Victim Care Network

Working in Partnership to Support Victims of Crime

Victim Care logo


In early 2015, SSC was successful – along with some 60-70 other voluntary sector organisations – in becoming a member of the soon-to-be-launched Victim Care Network for Devon & Cornwall. A recent revision of the Code of Practice for Victims had brought additional rights, and greater flexibility, to criminal justice agencies to tailor services according to individual need.  This network was established by the then Devon & Cornwall Police & Crime Commissioner, following a rigorous Needs Assessment, marking a turning point in victim care in the South West.

Ambitious in its aims and innovative in its model, this unique network and collaboration between the police and service providers has since evolved to support thousands of victims of crime across the peninsula. Services deal not only with the immediate impact of the crime but often also the underlying issues that contribute to the person’s vulnerability or means of coping. The purpose of the network is to provide a victim-led, specialist pathway of support. SSC however is unique in its position as a network within a network!

Safer Stronger: A Tailored Approach

The ‘revolving door’ of the criminal justice system is not confined to those committing offences; often victims find themselves re-victimised. In addition, the lives of the offender and victim may be intertwined, and both can face very deep-rooted and complex issues that perpetuate cycles of repeat behaviour.  Within SSC, the partner organisation can bring a huge breadth of very specialist knowledge to tackle this problem, and help individuals to rise above their circumstances.

Traditional ‘talking’ therapies or one-stop shop solutions are not always the answer, and through SSC’s partnership, individuals can access a range of specialist and unique services around mental health, financial and debt management, housing, family support, young people’s services, learning difficulties, skills development such as confidence-building or communications, or one-to-one mentoring and advocacy. The support could just as easily take place in a conventional therapy setting as a quiet cafeteria or outdoor activity centre! What is most important is ensuring the individual has a say in what support they receive, so that they can return to a place of personal resilience not only to overcome the impact, but also to better cope with challenges in the future.

Working in Partnership

The probation landscape has changed dramatically since SSC was set up in 2012, and continues to change, but supporting vulnerable people within the system in true partnership remains fundamental to SSC’s existence. Since engaging in delivery of Victim Care, SSC has established and developed a responsive and evolving network of partners that work closely together to provide individualised programmes of support. All partners feature on the Victim Care Directory, the online platform offered to victims to explore service options at their own pace. The team at the Victim Care Unit in Exeter works hard to respond to initial referrals received from the police, and refers them on to a service within the network. SSC – with its diverse offer – receives referrals for those with multiple and complex needs, who may struggle to secure the help they need from a single provider. Facilitated centrally through our Victims Coordinator (hosted at SSC partner CASS PLUS), we work with each individual to develop a bespoke programme of support tailored to their needs. This may be delivered by one or more organisations, both within SSC’s partnership, as well as across the wider network and any statutory services relevant to their situation. That individual has a single point of contact at SSC throughout their programme of support, at the end of which they are invited to provide feedback on the service.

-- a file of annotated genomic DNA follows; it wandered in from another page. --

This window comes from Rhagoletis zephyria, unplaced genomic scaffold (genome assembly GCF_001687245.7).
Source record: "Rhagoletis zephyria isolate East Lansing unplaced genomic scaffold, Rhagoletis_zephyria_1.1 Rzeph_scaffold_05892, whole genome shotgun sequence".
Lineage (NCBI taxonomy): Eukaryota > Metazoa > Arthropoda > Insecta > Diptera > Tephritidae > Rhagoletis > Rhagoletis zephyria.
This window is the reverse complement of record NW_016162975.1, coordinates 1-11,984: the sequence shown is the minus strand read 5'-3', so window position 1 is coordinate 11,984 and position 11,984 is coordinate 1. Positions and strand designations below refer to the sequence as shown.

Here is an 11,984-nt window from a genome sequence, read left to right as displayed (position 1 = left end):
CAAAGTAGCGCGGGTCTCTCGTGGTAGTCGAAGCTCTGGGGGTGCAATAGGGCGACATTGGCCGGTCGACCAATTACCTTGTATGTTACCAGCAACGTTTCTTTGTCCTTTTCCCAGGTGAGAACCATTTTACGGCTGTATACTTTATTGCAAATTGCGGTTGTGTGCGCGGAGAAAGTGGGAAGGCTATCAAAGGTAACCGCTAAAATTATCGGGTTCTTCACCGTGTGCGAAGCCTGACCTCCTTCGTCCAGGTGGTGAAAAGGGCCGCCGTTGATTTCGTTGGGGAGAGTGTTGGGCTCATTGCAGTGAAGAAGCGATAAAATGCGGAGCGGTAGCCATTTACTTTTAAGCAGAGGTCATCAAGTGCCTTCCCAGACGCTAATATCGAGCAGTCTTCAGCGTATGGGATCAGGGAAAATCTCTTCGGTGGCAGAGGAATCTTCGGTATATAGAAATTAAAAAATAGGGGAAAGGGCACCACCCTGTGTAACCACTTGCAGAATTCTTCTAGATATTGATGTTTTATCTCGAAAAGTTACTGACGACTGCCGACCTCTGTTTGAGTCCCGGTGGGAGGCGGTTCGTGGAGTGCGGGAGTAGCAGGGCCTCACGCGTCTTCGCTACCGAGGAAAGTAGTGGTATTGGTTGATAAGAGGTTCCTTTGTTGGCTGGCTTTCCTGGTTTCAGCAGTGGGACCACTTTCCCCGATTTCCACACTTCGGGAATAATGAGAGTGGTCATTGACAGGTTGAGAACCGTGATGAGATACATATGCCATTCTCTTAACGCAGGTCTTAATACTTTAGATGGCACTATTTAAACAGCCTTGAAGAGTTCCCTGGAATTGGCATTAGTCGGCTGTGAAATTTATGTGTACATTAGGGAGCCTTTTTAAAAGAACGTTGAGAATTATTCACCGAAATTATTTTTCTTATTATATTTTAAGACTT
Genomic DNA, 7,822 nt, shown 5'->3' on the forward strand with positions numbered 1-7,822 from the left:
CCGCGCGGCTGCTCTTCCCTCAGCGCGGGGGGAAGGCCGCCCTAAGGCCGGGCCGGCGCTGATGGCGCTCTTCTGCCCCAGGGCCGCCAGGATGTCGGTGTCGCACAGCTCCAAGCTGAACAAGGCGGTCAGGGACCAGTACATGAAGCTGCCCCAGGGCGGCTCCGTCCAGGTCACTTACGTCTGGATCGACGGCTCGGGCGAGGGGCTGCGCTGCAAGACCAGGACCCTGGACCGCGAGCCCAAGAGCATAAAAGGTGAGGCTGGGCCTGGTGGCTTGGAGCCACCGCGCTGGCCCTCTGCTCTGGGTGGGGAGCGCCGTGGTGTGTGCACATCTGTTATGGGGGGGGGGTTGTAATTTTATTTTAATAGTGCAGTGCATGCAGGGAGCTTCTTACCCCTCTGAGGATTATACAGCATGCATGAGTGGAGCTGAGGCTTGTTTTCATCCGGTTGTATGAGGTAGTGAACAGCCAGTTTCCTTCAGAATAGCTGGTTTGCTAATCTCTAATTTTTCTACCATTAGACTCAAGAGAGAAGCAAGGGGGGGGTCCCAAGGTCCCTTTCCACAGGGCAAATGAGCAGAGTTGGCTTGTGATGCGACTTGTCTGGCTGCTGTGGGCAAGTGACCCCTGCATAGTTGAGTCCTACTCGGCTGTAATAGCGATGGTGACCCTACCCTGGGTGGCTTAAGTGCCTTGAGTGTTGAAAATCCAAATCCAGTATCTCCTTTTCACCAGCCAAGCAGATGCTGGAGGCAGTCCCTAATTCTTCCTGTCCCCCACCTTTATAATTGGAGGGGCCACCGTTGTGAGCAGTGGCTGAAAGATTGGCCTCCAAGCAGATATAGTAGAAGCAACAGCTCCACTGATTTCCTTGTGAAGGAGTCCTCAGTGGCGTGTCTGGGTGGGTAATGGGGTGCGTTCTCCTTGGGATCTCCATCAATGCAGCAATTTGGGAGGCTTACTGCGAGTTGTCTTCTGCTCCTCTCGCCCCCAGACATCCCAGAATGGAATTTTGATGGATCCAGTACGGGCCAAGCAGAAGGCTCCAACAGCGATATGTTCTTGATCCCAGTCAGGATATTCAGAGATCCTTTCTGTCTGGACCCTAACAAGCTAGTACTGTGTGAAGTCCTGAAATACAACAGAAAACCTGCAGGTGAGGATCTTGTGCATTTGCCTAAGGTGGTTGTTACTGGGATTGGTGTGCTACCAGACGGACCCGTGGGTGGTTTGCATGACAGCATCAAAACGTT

Working in partnership is not of course new in itself– voluntary sector organisations have been doing this for many years, especially at a grass-roots level. However, commissioning partnership work is a relatively recent development from a public sector point of view and with pioneering comes not only great responsibility but also significant opportunities for learning! The Victim Care model in Devon & Cornwall is an excellent example of bold innovation, and as such, the organisations involved have undertaken great learning together, supported through network events hosted by OPCC.  SSC and its partners respond to this by supporting one another in delivery through peer learning, consolidated reporting and resources, and pooling expertise and knowledge, all of which is facilitated centrally by SSC.

What have we learned?

Working in partnership is not without its challenges, as one would imagine. As with any delivery, we are constantly looking at ways of improving the service we provide, whether by streamlining our collective approach to administration, updating our governance and quality assurance, or enlisting training to support service development. A partnership cannot function without consistent, strong channels of communication, which SSC delivers through network meetings, development and delivery workshops and newsletters, in addition to the day-to-day contact with colleagues across the partnership. Information is precious, and finding new ways to communicate efficiently and effectively with our colleagues and clients is continual work in progress!


With robust governance and supportive infrastructure, regular dialogue, a shared mission and set of values and a collective focus and purpose, delivering in partnership can be a powerful framework to effect positive, long-lasting change in the lives of those who need it most.